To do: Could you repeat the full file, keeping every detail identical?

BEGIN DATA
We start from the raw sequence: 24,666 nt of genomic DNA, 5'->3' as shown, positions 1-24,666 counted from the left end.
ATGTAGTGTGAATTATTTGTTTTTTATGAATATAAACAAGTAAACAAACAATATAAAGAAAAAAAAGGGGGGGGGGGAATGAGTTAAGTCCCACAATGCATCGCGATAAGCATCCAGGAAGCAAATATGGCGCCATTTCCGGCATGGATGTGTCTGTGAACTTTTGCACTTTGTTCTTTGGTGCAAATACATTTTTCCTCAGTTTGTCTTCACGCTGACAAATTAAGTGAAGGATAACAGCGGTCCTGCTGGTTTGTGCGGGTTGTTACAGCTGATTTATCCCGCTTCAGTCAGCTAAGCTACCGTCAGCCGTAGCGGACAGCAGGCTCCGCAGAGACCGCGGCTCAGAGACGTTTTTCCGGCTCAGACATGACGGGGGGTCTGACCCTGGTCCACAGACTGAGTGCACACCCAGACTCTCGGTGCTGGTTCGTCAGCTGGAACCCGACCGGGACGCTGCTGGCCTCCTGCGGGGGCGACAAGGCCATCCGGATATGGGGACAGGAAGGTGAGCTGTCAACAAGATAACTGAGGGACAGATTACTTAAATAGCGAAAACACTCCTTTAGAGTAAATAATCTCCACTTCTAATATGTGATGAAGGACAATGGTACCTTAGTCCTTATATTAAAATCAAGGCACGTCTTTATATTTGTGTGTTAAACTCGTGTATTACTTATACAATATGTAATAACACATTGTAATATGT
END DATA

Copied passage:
We start from the raw sequence: 24,666 nt of genomic DNA, 5'->3' as shown, positions 1-24,666 counted from the left end.
ATGTAGTGTGAATTATTTGTTTTTTATGAATATAAACAAGTAAACAAACAATATAAAGAAAAAAAAGGGGGGGGGGGAATGAGTTAAGTCCCACAATGCATCGCGATAAGCATCCAGGAAGCAAATATGGCGCCATTTCCGGCATGGATGTGTCTGTGAACTTTTGCACTTTGTTCTTTGGTGCAAATACATTTTTCCTCAGTTTGTCTTCACGCTGACAAATTAAGTGAAGGATAACAGCGGTCCTGCTGGTTTGTGCGGGTTGTTACAGCTGATTTATCCCGCTTCAGTCAGCTAAGCTACCGTCAGCCGTAGCGGACAGCAGGCTCCGCAGAGACCGCGGCTCAGAGACGTTTTTCCGGCTCAGACATGACGGGGGGTCTGACCCTGGTCCACAGACTGAGTGCACACCCAGACTCTCGGTGCTGGTTCGTCAGCTGGAACCCGACCGGGACGCTGCTGGCCTCCTGCGGGGGCGACAAGGCCATCCGGATATGGGGACAGGAAGGTGAGCTGTCAACAAGATAACTGAGGGACAGATTACTTAAATAGCGAAAACACTCCTTTAGAGTAAATAATCTCCACTTCTAATATGTGATGAAGGACAATGGTACCTTAGTCCTTATATTAAAATCAAGGCACGTCTTTATATTTGTGTGTTAAACTCGTGTATTACTTATACAATATGTAATAACACATTGTAATATGT